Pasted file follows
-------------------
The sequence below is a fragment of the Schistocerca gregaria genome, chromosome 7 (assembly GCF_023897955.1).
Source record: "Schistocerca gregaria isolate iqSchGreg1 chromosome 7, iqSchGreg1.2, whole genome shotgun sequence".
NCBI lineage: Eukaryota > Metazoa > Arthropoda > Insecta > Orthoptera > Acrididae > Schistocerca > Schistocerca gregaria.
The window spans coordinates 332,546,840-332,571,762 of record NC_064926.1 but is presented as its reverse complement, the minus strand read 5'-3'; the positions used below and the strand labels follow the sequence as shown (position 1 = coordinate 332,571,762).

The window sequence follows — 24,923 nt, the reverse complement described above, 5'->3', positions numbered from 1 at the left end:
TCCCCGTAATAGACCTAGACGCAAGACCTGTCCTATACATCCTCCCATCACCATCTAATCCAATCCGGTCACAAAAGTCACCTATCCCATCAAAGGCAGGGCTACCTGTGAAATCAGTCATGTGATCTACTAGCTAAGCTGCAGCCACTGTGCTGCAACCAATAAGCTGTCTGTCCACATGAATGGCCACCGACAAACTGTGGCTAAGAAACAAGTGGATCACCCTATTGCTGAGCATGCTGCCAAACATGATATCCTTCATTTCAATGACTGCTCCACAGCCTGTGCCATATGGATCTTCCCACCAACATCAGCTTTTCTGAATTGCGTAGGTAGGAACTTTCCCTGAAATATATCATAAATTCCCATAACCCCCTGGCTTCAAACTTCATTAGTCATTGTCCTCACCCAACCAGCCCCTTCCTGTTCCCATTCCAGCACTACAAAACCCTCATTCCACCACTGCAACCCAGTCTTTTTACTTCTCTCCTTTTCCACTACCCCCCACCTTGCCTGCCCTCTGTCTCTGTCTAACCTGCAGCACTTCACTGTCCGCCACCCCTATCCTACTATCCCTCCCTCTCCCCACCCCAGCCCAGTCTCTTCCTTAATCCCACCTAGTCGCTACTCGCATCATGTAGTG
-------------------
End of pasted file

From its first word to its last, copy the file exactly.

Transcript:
The sequence below is a fragment of the Schistocerca gregaria genome, chromosome 7 (assembly GCF_023897955.1).
Source record: "Schistocerca gregaria isolate iqSchGreg1 chromosome 7, iqSchGreg1.2, whole genome shotgun sequence".
NCBI lineage: Eukaryota > Metazoa > Arthropoda > Insecta > Orthoptera > Acrididae > Schistocerca > Schistocerca gregaria.
The window spans coordinates 332,546,840-332,571,762 of record NC_064926.1 but is presented as its reverse complement, the minus strand read 5'-3'; the positions used below and the strand labels follow the sequence as shown (position 1 = coordinate 332,571,762).

The window sequence follows — 24,923 nt, the reverse complement described above, 5'->3', positions numbered from 1 at the left end:
TCCCCGTAATAGACCTAGACGCAAGACCTGTCCTATACATCCTCCCATCACCATCTAATCCAATCCGGTCACAAAAGTCACCTATCCCATCAAAGGCAGGGCTACCTGTGAAATCAGTCATGTGATCTACTAGCTAAGCTGCAGCCACTGTGCTGCAACCAATAAGCTGTCTGTCCACATGAATGGCCACCGACAAACTGTGGCTAAGAAACAAGTGGATCACCCTATTGCTGAGCATGCTGCCAAACATGATATCCTTCATTTCAATGACTGCTCCACAGCCTGTGCCATATGGATCTTCCCACCAACATCAGCTTTTCTGAATTGCGTAGGTAGGAACTTTCCCTGAAATATATCATAAATTCCCATAACCCCCTGGCTTCAAACTTCATTAGTCATTGTCCTCACCCAACCAGCCCCTTCCTGTTCCCATTCCAGCACTACAAAACCCTCATTCCACCACTGCAACCCAGTCTTTTTACTTCTCTCCTTTTCCACTACCCCCCACCTTGCCTGCCCTCTGTCTCTGTCTAACCTGCAGCACTTCACTGTCCGCCACCCCTATCCTACTATCCCTCCCTCTCCCCACCCCAGCCCAGTCTCTTCCTTAATCCCACCTAGTCGCTACTCGCATCATGTAGTG